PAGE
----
In his National Jewish Book Award–winning book The Holocaust by Bullets, Father Patrick Desbois and his organization, Yahad – In Unum, documented for the first time the murder of 1.5 million Jews in Ukraine during World War II, based on wartime records, interviews with locals, and the application of modern forensic practices to long-hidden gravesites. Nearly a decade of further work by his team, drawing on interviews with four thousand neighbors of the Jews, has resulted in stunning new findings about the extent and nature of the genocide.
The newly published In Broad Daylight documents mass killings in seven countries formerly part of the Soviet Union that were invaded by Nazi Germany. It shows how these murders followed a template, or script, which included a timetable that was duplicated from place to place. Far from being kept secret, the killings were done in broad daylight and deliberately involved the local inhabitants in the mechanics of death.
Father Patrick Desbois is the founder and president of Yahad - In Unum, a French organization that gives voice to the Holocaust by Bullets, a chapter of history that has remained silent for far too long. Father Desbois and his team identify each execution site and collect the testimonies of surviving witnesses (often non-Jews). To date, Yahad - In Unum has recorded more than 5,300 witness testimonies and identified over 2,100 execution sites.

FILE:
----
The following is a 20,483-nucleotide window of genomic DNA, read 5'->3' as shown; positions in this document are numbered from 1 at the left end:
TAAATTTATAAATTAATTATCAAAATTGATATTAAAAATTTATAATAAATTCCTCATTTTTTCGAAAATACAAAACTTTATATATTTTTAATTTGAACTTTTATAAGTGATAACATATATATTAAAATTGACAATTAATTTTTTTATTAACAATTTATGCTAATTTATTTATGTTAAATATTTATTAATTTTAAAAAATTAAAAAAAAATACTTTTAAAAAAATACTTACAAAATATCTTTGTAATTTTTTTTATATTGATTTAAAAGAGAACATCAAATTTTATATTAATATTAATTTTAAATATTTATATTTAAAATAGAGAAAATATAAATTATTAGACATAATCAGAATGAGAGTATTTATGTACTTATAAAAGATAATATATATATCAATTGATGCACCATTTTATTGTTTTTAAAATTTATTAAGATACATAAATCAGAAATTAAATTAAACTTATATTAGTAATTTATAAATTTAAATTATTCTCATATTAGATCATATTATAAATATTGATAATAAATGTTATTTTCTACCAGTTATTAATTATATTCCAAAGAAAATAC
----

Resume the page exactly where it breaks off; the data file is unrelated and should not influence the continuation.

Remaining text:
He is the author of The Holocaust by Bullets, winner of the 2008 National Jewish Book Award, and has received numerous honors for his groundbreaking work on the Holocaust, including the Humanitarian Award from USHMM and the 2017 Lantos Human Rights Prize. Father Desbois travels extensively for speaking engagements and has appeared twice on 60 Minutes. He resides in Washington, DC, and Paris, France.